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The race to replace Greg Casar on the Austin City Council has so far attracted three candidates, all of them separately hoping to convince voters in District 4 that they are best positioned to represent a working class community struggling to keep pace with the city's rapid growth and rising cost of living.
Casar is stepping down to run for Congress with three years remaining on his term. He has been the only representative for District 4 since the city split into 10 geographical council districts before the November 2014 election. He twice won reelection, most recently in 2020.
The special election is scheduled for Jan. 25. Only residents in the North-Central Austin district can participate. This is the only item on the ballot, and the city will pay an estimated $253,898 to conduct the election.
As the filing deadline approaches on Dec. 16, the field is taking shape. The first candidate to file was Jose "Chito" Vela, an immigration lawyer making a return to politics after losing a close race to Sheryl Cole in the 2018 Democratic primary runoff for the Texas House District 46 seat. Vela, a relatively unknown candidate when the race began, lost by less than 2 percentage points in the runoff after getting more votes than Cole and longtime state Rep. Dawnna Dukes in the primary.
Cole recently announced an endorsement for Vela in the City Council race.
The other candidates to announce are Amanda Rios, a former bilingual educator with the Austin school district, and Monica Guzmán, policy director for Go Austin/Vamos Austin, a coalition of residents and nonprofits working to improve the health of communities in certain areas of South Austin. Guzmán ran for the District 4 council seat in 2014 and finished fifth of eight candidates.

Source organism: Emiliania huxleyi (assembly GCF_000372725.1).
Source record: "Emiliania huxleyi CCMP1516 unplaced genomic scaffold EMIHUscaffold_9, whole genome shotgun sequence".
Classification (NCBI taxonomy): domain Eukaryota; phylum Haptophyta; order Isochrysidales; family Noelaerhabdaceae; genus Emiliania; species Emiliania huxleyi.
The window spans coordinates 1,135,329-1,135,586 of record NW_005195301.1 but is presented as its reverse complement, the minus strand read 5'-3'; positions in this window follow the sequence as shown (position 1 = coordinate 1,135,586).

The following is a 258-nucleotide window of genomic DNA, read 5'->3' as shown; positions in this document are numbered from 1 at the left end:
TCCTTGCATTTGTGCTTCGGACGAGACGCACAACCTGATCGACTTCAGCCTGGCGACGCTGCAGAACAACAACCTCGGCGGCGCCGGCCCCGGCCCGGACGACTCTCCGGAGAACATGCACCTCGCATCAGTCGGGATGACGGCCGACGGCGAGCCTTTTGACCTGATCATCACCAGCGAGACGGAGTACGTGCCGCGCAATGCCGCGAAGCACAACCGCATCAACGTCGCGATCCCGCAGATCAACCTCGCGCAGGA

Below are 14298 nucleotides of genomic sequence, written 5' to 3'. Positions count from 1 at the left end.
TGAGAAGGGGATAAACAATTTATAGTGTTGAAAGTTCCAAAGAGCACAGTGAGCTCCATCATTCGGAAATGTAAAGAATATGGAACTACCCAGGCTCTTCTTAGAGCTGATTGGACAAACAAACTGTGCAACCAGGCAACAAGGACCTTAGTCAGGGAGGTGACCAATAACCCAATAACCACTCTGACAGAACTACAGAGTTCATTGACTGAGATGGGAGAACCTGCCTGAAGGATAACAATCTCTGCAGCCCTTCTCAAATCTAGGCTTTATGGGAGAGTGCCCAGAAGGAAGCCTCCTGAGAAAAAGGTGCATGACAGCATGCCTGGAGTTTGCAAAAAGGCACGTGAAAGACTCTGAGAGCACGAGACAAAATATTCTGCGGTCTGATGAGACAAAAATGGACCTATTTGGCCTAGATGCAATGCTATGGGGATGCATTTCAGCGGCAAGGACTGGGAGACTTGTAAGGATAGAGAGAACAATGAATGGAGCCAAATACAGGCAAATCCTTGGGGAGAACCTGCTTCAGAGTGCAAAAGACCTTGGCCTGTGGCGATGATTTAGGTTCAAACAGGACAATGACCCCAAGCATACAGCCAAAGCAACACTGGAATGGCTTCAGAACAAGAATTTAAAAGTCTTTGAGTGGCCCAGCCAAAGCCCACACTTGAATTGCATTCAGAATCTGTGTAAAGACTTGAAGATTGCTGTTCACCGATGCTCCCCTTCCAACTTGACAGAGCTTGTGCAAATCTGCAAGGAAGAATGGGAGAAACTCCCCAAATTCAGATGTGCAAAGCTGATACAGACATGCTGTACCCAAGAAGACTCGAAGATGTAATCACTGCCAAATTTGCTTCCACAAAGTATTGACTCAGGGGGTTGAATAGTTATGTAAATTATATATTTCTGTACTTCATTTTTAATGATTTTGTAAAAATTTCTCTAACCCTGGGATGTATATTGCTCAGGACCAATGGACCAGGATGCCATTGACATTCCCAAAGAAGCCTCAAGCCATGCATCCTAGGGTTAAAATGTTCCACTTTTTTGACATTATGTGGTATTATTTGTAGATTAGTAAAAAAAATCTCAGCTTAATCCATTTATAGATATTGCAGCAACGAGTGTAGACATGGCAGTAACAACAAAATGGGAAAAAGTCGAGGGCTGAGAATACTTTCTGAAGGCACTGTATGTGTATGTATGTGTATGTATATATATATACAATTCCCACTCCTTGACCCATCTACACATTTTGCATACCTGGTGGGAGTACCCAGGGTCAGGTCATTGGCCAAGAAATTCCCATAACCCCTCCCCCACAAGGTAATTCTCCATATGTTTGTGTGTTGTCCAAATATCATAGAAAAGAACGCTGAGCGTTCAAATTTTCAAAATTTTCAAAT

City Council elections are technically nonpartisan, but all three candidates have been forthcoming about their political leanings. Vela ran as a Democrat in 2018, and that has not changed. Guzmán is a Democratic voter who says she is more progressive than "mainstream" party members. Rios said she does not identify as a Democrat or a Republican and has voted for candidates from both parties. She is friendly with the political action committee Save Austin Now and donated money in support of Save Austin Now's ballot measures related to homeless camping and police staffing this year.
Rios said she hopes to receive an endorsement from Save Austin Now, whose leaders, including local Republican Party chair Matt Mackowiak, have been critical of Casar and blame him for championing policies they view as detrimental to public safety. Save Austin Now's leadership has not said whether it plans to endorse Rios.
"I'm waiting to hear about whether they are going to endorse me and officially support me," Rios said.
Casar, who will stay in office until his replacement is sworn in, has likewise not endorsed a candidate. A spokeswoman in his office said that could come, but not until after the filing deadline. Casar's most direct link among the current candidates appears to be Vela, who served on the city's planning commission as Casar's appointee from 2015 to 2017.